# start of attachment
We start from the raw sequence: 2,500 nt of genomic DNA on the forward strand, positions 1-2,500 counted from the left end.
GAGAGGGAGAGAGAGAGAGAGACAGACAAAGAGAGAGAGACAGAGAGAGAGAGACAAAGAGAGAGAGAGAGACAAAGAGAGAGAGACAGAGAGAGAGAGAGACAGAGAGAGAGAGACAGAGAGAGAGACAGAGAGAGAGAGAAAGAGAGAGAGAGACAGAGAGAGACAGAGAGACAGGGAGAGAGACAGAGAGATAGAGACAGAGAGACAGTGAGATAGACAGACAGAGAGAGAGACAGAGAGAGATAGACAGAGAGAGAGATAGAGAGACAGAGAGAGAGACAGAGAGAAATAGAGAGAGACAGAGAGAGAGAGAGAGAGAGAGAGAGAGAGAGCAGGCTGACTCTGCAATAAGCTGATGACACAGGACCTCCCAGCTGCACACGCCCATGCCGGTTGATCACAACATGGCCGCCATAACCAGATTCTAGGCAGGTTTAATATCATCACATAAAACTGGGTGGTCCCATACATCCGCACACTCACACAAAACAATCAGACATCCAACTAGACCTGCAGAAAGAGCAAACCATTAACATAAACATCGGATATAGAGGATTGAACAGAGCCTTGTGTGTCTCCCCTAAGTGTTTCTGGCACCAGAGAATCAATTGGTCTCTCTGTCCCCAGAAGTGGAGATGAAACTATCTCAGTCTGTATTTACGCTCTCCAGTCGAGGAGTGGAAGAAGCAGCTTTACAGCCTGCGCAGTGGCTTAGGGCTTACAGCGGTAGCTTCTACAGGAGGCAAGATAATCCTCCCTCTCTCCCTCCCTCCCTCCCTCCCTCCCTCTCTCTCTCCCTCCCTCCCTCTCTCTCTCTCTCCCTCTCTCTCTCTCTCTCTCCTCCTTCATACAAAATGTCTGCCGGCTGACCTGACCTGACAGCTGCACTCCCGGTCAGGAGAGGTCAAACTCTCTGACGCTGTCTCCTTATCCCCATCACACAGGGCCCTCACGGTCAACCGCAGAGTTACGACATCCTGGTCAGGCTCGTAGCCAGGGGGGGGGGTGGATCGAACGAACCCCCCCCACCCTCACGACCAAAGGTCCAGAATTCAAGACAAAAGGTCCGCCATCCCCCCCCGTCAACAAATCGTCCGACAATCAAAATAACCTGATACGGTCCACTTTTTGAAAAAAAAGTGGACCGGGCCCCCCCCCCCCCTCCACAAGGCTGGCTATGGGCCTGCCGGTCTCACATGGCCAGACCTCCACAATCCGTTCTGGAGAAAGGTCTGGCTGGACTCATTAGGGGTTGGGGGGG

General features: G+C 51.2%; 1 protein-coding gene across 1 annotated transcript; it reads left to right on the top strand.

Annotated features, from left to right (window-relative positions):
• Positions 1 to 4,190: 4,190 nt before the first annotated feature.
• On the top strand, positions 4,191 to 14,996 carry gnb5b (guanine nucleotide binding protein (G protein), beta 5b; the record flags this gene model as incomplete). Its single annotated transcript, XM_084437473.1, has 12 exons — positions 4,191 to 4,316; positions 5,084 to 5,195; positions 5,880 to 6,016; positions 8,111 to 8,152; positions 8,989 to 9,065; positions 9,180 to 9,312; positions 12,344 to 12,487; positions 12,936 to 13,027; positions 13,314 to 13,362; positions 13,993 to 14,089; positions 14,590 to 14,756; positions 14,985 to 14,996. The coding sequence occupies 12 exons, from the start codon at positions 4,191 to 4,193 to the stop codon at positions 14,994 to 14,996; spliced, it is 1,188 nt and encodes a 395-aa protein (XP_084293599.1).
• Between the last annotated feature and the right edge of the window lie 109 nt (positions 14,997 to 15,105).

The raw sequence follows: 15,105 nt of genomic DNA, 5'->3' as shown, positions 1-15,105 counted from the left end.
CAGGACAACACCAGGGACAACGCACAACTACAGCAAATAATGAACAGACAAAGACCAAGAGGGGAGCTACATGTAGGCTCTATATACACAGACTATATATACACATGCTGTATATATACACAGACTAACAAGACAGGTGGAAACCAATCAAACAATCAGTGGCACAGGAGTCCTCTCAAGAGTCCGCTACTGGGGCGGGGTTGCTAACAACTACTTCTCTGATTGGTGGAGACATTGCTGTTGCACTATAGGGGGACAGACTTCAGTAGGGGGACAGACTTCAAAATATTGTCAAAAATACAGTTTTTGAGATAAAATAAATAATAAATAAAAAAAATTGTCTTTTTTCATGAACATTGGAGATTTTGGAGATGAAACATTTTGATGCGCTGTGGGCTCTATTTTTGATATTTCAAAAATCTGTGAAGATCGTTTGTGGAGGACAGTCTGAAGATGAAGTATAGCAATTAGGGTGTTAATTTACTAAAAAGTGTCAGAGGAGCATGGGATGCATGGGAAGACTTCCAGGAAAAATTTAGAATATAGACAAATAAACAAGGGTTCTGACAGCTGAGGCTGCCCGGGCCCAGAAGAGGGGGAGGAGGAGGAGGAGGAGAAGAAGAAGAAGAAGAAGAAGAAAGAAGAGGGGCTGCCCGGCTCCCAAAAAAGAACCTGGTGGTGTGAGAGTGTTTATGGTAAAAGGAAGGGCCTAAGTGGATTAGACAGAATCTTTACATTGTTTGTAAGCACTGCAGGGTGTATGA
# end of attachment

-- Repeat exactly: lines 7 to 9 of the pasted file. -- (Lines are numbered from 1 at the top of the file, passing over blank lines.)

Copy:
• Between the last annotated feature and the right edge of the window lie 109 nt (positions 14,997 to 15,105).

The raw sequence follows: 15,105 nt of genomic DNA, 5'->3' as shown, positions 1-15,105 counted from the left end.
CAGGACAACACCAGGGACAACGCACAACTACAGCAAATAATGAACAGACAAAGACCAAGAGGGGAGCTACATGTAGGCTCTATATACACAGACTATATATACACATGCTGTATATATACACAGACTAACAAGACAGGTGGAAACCAATCAAACAATCAGTGGCACAGGAGTCCTCTCAAGAGTCCGCTACTGGGGCGGGGTTGCTAACAACTACTTCTCTGATTGGTGGAGACATTGCTGTTGCACTATAGGGGGACAGACTTCAGTAGGGGGACAGACTTCAAAATATTGTCAAAAATACAGTTTTTGAGATAAAATAAATAATAAATAAAAAAAATTGTCTTTTTTCATGAACATTGGAGATTTTGGAGATGAAACATTTTGATGCGCTGTGGGCTCTATTTTTGATATTTCAAAAATCTGTGAAGATCGTTTGTGGAGGACAGTCTGAAGATGAAGTATAGCAATTAGGGTGTTAATTTACTAAAAAGTGTCAGAGGAGCATGGGATGCATGGGAAGACTTCCAGGAAAAATTTAGAATATAGACAAATAAACAAGGGTTCTGACAGCTGAGGCTGCCCGGGCCCAGAAGAGGGGGAGGAGGAGGAGGAGGAGAAGAAGAAGAAGAAGAAGAAGAAAGAAGAGGGGCTGCCCGGCTCCCAAAAAAGAACCTGGTGGTGTGAGAGTGTTTATGGTAAAAGGAAGGGCCTAAGTGGATTAGACAGAATCTTTACATTGTTTGTAAGCACTGCAGGGTGTATGA